Scottish Reforms since the 1980s
Louise Hayward and Ernie Spencer
University of Glasgow
Thank you for the invitation
Outline of reflections
An overview of systems and developments in Scotland in the contexts of:
•Scotland's curriculum changes and and their relationship to qualifications
•Managing a system designed for Scotland but different from rest of UK
not able to conceive of an alternative
how else to align vision, curriculum and assessment
•Implications for schools, teachers, students and policy decision makers
Before 1980s
S4 (age 16)
Ordinary (O) Grade
(Originally c. 30%
of pupils; later 5060%)
Higher (H) Grade
(Key qualification for
entry to 4-yr degree
in a Scottish
Higher (H) Grade
Certificate of 6th
Year Studies
Late 1980s – 2000
Standard Grade
Standard (S) Grade Higher (H) Grade
(All pupils)
Higher (H) Grade
2000 – 2014
“Higher Still”
S grade as above
Access 1, 2, 3
Intermediate 1, 2
Intermediate 1. 2
Higher (H) Grade
Higher Grade
From 2014
New National
National 3, 4
National 5
National 4, 5
Certificate of 6th
Year Studies
Advanced Higher
National 5
Advanced Higher
Standard Grade and Higher Still
• Purposes, intentions, nature of assessment
• Benefits
• Issues and problems
New Curriculum for Excellence (CfE) National Qualifications
• Will they work better?
Common Pattern
• Vision
• Curriculum and Assessment Action
• Progress towards vision
• Problems of Alignment
• New Vision
Standard Grade - vision
Issue - social justice
- curriculum and assessment for all
Curriculum Munn Report (Scottish Education Department, 1977)
•Curriculum derived from society’s claims, theory of knowledge (notably
Hirst, 1969) and pupils’ psychology and needs
•4 key aims for all pupils
• Knowledge/understanding of self and social and physical
• Cognitive, personal and psycho-motor skills
• Affective development in a wide range of attitudes
• Preparation for adult life and social competence
Standard Grade
Modes and Courses approach: “balance, choice and flexibility”
•Subject elements
– identified key knowledge/processes (including significant emphasis on application,
problem-solving, practical and oral work, finding and using subject-relevant info ...)
“The quality of learning, the teaching process and the development of skills are more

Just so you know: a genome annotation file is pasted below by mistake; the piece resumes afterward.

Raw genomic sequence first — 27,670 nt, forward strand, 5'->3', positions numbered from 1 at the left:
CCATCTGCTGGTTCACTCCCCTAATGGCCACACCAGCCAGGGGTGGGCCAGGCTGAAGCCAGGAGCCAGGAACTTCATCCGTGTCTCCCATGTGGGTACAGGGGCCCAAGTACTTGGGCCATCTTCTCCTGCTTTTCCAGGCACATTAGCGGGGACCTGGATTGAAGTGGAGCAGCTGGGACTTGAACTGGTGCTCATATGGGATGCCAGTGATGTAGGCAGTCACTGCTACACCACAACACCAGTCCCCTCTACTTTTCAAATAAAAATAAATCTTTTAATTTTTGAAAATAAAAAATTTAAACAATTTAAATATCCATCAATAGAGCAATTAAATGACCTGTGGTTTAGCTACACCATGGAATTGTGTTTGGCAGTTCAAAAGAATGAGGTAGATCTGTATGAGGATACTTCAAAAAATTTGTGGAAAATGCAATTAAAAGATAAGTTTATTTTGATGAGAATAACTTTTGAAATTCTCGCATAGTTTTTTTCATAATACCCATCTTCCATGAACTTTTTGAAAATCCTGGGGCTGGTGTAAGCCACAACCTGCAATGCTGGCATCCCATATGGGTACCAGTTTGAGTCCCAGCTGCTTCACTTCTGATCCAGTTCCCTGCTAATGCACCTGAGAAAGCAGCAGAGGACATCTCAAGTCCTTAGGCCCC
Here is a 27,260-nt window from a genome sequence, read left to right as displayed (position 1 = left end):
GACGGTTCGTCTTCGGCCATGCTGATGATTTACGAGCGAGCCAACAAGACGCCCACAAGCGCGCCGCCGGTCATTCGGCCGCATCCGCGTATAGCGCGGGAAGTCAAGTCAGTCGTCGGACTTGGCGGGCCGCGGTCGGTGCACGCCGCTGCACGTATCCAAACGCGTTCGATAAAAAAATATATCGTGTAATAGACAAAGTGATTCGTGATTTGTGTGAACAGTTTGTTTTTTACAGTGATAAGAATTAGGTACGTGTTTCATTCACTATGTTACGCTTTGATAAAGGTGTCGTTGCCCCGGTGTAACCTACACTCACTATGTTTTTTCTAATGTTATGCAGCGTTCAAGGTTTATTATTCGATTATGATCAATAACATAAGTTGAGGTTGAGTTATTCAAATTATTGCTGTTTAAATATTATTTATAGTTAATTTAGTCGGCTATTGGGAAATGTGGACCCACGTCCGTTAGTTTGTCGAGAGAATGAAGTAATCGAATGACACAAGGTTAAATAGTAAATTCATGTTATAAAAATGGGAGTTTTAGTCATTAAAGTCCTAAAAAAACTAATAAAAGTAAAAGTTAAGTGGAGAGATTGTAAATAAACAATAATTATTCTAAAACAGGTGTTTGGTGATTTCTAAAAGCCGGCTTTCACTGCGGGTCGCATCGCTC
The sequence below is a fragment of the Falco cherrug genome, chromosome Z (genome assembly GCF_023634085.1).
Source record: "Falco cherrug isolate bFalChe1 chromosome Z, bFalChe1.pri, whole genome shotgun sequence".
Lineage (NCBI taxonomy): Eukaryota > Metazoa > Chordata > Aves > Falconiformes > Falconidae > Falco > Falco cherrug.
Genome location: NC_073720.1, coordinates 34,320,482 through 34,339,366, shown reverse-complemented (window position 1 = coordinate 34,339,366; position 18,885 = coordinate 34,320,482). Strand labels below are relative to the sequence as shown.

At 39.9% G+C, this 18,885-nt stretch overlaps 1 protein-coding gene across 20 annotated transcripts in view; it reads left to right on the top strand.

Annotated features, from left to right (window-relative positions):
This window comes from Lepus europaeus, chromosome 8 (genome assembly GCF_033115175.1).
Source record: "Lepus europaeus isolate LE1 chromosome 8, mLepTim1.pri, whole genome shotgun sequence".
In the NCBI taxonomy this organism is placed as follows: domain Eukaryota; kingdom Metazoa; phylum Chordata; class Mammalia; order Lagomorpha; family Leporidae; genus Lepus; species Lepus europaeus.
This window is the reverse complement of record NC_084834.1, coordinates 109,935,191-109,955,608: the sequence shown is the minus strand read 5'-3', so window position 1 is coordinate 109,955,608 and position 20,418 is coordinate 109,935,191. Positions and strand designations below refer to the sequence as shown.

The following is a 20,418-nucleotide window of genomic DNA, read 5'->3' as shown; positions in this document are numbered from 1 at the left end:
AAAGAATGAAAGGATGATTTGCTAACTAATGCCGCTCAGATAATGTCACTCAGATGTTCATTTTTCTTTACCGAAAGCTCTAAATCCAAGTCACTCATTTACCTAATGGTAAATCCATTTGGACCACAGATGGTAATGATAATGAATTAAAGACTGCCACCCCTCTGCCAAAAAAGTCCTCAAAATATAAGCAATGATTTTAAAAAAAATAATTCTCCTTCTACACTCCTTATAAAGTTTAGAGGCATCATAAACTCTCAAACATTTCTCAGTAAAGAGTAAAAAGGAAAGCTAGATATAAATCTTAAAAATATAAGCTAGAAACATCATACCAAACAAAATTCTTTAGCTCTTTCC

important than the quality of factual content required for recall.” (SGROAG, 1986)
– Influenced pedagogy as well as giving basis for reporting achievements
– Eg, English: reading, writing, talking (including listening)
Geography: knowledge and understanding, enquiry skills
Differentiated courses to meet different needs/levels of challenge:
Foundation - worthwhile experiences for pupils of modest achievement
General - majority of pupils able to have high level of achievement
Credit - nature and rate of study better related to Higher
Teachers planning of courses (typically comprising “units”) based on course elements,
validated through LA arrangements
Standard Grade
Assessment (Dunning Report, SED 1977, and reinforced in Munn)
• Curriculum/assessment indissolubly linked, “Assessment as Part of Teaching”
central to strategy; teachers’ professional judgement and discussion with pupils central;
not be frequent summative assessment or exam practice tasks; All working groups of
researchers, policy makers and practitioners
• Grade-related Criteria (GRC): statements of what should be learned and touchstones
for assessment – developed by subject working groups who planned curriculum
• Influence of Pupils in Profile project/report (SCRE, 1977), which emphasised the
importance of teachers’ knowledge of individual pupils in describing what they know and
can do
• Descriptive – grades represent summary descriptions of achievements
• Exemplification provided by Exam Board (eventually)
• Teacher assessment
Standard Grade - route to misalignment